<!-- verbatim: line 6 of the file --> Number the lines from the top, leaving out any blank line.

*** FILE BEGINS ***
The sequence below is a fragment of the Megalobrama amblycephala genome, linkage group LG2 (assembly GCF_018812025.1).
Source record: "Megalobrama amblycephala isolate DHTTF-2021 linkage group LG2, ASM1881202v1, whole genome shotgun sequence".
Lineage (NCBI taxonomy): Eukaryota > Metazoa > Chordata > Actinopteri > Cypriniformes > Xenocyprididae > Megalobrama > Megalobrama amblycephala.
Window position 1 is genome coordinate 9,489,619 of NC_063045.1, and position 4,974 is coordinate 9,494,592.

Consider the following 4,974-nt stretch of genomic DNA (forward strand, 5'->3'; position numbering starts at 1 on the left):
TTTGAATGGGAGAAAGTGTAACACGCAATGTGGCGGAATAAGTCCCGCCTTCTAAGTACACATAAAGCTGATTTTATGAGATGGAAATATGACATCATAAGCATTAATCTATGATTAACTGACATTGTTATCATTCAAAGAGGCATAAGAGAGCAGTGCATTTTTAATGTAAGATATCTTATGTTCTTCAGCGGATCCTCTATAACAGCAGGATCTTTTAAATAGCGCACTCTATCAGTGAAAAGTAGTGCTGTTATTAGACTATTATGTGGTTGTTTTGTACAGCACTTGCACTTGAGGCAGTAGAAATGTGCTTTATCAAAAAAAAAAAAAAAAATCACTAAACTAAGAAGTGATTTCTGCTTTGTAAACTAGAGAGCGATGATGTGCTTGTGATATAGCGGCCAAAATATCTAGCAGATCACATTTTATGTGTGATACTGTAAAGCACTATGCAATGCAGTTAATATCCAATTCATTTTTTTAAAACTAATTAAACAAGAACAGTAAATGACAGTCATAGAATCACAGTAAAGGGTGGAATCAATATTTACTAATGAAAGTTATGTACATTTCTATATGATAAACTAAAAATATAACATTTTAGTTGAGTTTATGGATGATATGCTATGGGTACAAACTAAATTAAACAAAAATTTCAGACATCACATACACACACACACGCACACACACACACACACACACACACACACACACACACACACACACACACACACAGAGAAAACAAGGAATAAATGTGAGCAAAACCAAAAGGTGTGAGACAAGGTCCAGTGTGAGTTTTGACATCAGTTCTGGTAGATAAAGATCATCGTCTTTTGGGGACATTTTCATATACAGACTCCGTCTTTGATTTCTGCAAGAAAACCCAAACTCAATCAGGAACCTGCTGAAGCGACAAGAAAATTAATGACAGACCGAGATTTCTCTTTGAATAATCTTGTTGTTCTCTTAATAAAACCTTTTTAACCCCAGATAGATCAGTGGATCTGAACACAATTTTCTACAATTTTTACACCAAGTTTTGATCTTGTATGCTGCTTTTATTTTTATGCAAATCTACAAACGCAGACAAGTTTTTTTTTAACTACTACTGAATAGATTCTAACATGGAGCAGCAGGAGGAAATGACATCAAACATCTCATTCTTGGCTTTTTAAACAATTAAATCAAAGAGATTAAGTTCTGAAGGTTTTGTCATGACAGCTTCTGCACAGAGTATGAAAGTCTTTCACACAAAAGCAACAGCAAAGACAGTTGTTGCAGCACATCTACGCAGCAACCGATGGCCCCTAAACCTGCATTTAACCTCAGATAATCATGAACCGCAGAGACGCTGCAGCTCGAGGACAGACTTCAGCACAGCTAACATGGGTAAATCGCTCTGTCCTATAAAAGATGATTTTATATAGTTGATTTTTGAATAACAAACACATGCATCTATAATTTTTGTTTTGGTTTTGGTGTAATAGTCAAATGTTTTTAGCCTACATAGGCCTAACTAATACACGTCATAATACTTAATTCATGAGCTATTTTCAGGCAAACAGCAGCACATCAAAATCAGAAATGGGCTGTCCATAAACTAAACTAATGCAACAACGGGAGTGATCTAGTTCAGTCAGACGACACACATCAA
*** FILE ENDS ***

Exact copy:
TTTGAATGGGAGAAAGTGTAACACGCAATGTGGCGGAATAAGTCCCGCCTTCTAAGTACACATAAAGCTGATTTTATGAGATGGAAATATGACATCATAAGCATTAATCTATGATTAACTGACATTGTTATCATTCAAAGAGGCATAAGAGAGCAGTGCATTTTTAATGTAAGATATCTTATGTTCTTCAGCGGATCCTCTATAACAGCAGGATCTTTTAAATAGCGCACTCTATCAGTGAAAAGTAGTGCTGTTATTAGACTATTATGTGGTTGTTTTGTACAGCACTTGCACTTGAGGCAGTAGAAATGTGCTTTATCAAAAAAAAAAAAAAAAATCACTAAACTAAGAAGTGATTTCTGCTTTGTAAACTAGAGAGCGATGATGTGCTTGTGATATAGCGGCCAAAATATCTAGCAGATCACATTTTATGTGTGATACTGTAAAGCACTATGCAATGCAGTTAATATCCAATTCATTTTTTTAAAACTAATTAAACAAGAACAGTAAATGACAGTCATAGAATCACAGTAAAGGGTGGAATCAATATTTACTAATGAAAGTTATGTACATTTCTATATGATAAACTAAAAATATAACATTTTAGTTGAGTTTATGGATGATATGCTATGGGTACAAACTAAATTAAACAAAAATTTCAGACATCACATACACACACACACGCACACACACACACACACACACACACACACACACACACACACACACACACACACAGAGAAAACAAGGAATAAATGTGAGCAAAACCAAAAGGTGTGAGACAAGGTCCAGTGTGAGTTTTGACATCAGTTCTGGTAGATAAAGATCATCGTCTTTTGGGGACATTTTCATATACAGACTCCGTCTTTGATTTCTGCAAGAAAACCCAAACTCAATCAGGAACCTGCTGAAGCGACAAGAAAATTAATGACAGACCGAGATTTCTCTTTGAATAATCTTGTTGTTCTCTTAATAAAACCTTTTTAACCCCAGATAGATCAGTGGATCTGAACACAATTTTCTACAATTTTTACACCAAGTTTTGATCTTGTATGCTGCTTTTATTTTTATGCAAATCTACAAACGCAGACAAGTTTTTTTTTAACTACTACTGAATAGATTCTAACATGGAGCAGCAGGAGGAAATGACATCAAACATCTCATTCTTGGCTTTTTAAACAATTAAATCAAAGAGATTAAGTTCTGAAGGTTTTGTCATGACAGCTTCTGCACAGAGTATGAAAGTCTTTCACACAAAAGCAACAGCAAAGACAGTTGTTGCAGCACATCTACGCAGCAACCGATGGCCCCTAAACCTGCATTTAACCTCAGATAATCATGAACCGCAGAGACGCTGCAGCTCGAGGACAGACTTCAGCACAGCTAACATGGGTAAATCGCTCTGTCCTATAAAAGATGATTTTATATAGTTGATTTTTGAATAACAAACACATGCATCTATAATTTTTGTTTTGGTTTTGGTGTAATAGTCAAATGTTTTTAGCCTACATAGGCCTAACTAATACACGTCATAATACTTAATTCATGAGCTATTTTCAGGCAAACAGCAGCACATCAAAATCAGAAATGGGCTGTCCATAAACTAAACTAATGCAACAACGGGAGTGATCTAGTTCAGTCAGACGACACACATCAA